A gut feeling Fury will have the stomach for this fight

A gut feeling Fury will have the stomach for this fight

By Alan Hubbard

As someone who has felt the full fury of Tyson’s frequently wayward tongue – though thankfully not his fists – I have no doubt Britain’s most authentic world heavyweight champion means what he says when he maintains he will be in shape for his return engagement with Wladimir Klitschko in Manchester on 9 July.

Fury v Klitschko

When he left Dr Steelhammer, PhD, literally gobsmacked in Dussledorf six months ago Fury’s stunning conquest was partially based on mind games; this time you might say it is body games.

The erstwhile Batman became Fatman at their recent media conference in Manchester, Fury unashamedly displayed a midriff bulge that would have delighted a Sumo wrestler.

But it was all for show, a belly laugh at Klitschko’s expense in an attempt to convince the stoic Ukrainian that Fury was not taking the return as seriously as the original.

Fury now confesses he was deliberately toying with his opponent. “I am the king of the mind games,” he says. “I know what I have to do to get into these guys’ heads, especially someone like Wladimir, who is a control freak. The best thing you can do to someone like that is be unpredictable. And that is what I have. The skeleton key.”

However Klitschko won’t be fooled – and neither should we be. As Fury’s astute trainer and uncle Peter says, he will be as fit, if not fitter, than he was in Germany and as for that blubber, well by the time Saturday July 9 comes most of it will be gone and the rest will be muscle.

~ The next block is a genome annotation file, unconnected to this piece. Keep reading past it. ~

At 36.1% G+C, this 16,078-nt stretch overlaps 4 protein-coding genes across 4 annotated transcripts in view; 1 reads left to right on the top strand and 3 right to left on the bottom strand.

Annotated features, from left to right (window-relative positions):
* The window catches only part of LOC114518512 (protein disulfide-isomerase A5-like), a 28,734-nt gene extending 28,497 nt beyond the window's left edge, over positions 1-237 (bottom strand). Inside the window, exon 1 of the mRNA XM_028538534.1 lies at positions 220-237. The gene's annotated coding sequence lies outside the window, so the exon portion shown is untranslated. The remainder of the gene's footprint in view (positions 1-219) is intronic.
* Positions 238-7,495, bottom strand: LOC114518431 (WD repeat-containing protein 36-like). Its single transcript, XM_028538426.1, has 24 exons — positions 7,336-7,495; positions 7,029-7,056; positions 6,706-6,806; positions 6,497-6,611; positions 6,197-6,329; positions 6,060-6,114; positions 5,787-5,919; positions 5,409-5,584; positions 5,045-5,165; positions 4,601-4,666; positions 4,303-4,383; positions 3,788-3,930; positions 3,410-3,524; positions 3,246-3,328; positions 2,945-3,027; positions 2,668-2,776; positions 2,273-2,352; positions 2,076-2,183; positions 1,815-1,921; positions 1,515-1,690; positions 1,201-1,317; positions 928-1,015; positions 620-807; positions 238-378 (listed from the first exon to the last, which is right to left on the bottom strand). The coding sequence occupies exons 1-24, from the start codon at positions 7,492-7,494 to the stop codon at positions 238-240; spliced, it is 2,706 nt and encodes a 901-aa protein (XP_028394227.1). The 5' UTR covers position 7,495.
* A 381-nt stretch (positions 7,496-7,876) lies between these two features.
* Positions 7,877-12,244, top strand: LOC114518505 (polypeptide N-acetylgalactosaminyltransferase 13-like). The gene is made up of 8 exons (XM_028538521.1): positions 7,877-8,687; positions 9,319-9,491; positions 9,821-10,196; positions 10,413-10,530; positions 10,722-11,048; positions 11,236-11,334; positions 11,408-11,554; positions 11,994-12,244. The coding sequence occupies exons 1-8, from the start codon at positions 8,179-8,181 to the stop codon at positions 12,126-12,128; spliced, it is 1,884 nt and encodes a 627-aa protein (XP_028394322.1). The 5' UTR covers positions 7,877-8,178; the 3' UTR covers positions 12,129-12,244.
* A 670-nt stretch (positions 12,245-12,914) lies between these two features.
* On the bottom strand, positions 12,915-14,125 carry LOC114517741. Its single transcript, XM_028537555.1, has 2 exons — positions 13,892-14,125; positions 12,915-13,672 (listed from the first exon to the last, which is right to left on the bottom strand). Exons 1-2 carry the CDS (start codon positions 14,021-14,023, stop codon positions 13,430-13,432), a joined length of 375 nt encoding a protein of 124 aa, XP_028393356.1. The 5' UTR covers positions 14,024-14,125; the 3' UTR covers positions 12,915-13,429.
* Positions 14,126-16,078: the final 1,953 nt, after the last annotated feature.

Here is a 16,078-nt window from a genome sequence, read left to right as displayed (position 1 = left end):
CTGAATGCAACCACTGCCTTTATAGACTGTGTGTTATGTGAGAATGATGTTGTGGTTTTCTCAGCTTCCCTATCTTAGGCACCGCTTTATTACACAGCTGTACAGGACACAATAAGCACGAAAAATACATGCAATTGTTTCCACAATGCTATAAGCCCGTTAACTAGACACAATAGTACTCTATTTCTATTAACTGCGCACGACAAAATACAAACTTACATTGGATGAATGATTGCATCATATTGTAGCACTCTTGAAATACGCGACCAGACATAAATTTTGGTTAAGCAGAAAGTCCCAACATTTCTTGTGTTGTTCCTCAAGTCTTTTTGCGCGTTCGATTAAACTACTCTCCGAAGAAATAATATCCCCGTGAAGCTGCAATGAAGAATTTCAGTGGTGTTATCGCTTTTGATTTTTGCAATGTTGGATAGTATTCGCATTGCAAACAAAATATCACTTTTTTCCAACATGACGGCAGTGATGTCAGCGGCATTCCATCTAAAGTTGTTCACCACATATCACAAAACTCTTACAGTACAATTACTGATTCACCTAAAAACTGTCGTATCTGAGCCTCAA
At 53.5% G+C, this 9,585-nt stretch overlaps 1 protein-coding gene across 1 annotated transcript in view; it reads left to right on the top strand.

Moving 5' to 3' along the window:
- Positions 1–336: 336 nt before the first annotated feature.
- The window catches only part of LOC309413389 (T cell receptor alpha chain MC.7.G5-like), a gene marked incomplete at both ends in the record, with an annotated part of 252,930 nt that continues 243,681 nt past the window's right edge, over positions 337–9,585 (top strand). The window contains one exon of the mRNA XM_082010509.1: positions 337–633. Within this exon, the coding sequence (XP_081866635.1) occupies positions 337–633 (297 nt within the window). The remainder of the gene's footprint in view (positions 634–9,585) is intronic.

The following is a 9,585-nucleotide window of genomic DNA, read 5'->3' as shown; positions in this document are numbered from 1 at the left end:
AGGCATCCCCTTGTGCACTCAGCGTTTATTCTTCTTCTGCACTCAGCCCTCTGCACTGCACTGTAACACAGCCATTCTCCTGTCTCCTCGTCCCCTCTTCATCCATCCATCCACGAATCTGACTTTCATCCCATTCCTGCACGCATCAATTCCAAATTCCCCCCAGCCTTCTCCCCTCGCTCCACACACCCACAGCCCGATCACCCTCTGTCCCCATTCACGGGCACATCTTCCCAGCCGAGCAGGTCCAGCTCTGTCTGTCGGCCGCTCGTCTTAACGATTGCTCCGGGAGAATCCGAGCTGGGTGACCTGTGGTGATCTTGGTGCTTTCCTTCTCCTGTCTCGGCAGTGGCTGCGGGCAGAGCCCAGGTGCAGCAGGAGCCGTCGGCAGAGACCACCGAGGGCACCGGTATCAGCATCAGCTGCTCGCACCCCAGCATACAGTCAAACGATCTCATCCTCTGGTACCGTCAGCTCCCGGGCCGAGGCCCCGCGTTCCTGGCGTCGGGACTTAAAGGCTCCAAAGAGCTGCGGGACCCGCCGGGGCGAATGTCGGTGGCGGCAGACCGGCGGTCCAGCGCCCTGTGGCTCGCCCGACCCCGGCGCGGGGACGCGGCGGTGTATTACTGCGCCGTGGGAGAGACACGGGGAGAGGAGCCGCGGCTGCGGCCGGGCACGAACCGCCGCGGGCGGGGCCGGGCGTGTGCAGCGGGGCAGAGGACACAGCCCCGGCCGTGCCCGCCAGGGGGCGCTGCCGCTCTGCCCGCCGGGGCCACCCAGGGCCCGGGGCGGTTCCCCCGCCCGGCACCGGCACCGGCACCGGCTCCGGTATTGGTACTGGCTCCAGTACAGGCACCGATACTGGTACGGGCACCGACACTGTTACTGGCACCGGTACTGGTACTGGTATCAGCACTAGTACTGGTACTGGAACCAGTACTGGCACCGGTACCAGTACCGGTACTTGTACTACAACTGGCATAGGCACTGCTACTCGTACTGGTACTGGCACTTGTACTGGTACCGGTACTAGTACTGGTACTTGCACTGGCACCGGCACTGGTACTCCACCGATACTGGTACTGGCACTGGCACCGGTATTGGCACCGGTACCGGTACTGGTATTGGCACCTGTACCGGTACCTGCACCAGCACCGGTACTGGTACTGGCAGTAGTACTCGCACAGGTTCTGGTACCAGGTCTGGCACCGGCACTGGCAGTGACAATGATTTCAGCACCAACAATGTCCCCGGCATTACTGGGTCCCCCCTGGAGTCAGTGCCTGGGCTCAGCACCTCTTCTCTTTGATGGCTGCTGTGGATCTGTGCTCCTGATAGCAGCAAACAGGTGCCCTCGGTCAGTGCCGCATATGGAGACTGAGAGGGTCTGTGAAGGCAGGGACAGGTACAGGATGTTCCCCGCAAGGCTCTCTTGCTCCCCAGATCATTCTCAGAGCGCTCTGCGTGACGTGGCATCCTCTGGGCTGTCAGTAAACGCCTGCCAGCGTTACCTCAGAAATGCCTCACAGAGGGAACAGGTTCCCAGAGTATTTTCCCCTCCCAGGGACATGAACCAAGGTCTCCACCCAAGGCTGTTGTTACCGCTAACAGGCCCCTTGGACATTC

Recently at his training camp in Holland Fury was at it again, trying convince us he has now become a ‘pescatarian,’ forsaking red meat and eating only fish, salad and the odd vegetable.

Well, that’s one thing he has in common with Frank Warren while the only full-blown ‘veggie’ I know in boxing is David Haye.

“It’s got to the point where, if the man next to me at the restaurant is eating a big juicy steak, I’m like: ‘Urgh, that’s disgusting,’” Fury explained. “It can’t be good for you eating a big piece of bloody meat like a steak because, unless you are rearing your own animals, it is very contaminated.”

Maybe that’s true but sometimes you wonder whether that infamous Tyson tongue is implanted firmly in his cheek, perhaps in the cause of creating controversy or selling the odd ringside ticket or subscription to his favourite TV channel, BoxNation. No harm in that.

He claims: “I’m a big believer in that you have to get unfit to get fit again. Every time I’ve stayed in shape in the gym I’ve got stale or got injuries. But when I balloon up and have three or four stone to lose my muscles are allowed to recover to be ready to go banging again.”

Klitschko, of course, would recoil in horror at such a prospect. “He stays in the gym 365 days a year, I stay in the gym in 12-week periods,” says Fury. “But I can go from an obese fat pig to a ripped Adonis in 12 weeks. It’s unnecessary to keep in shape all year round. It only helps you if you want longevity.”

In a remarkable head-to-head shown on BoxNation this week (well worth catching a repeat) Fury even bizarrely intimated that he could not care either way if he wins or loses. At one stage he even declares: ”I hope I do lose because I don’t have to fight again…if I beat him I’ll shake his hand. If I win I’ll still be as crazy as ever. I don’t know what sort of person will turn up.”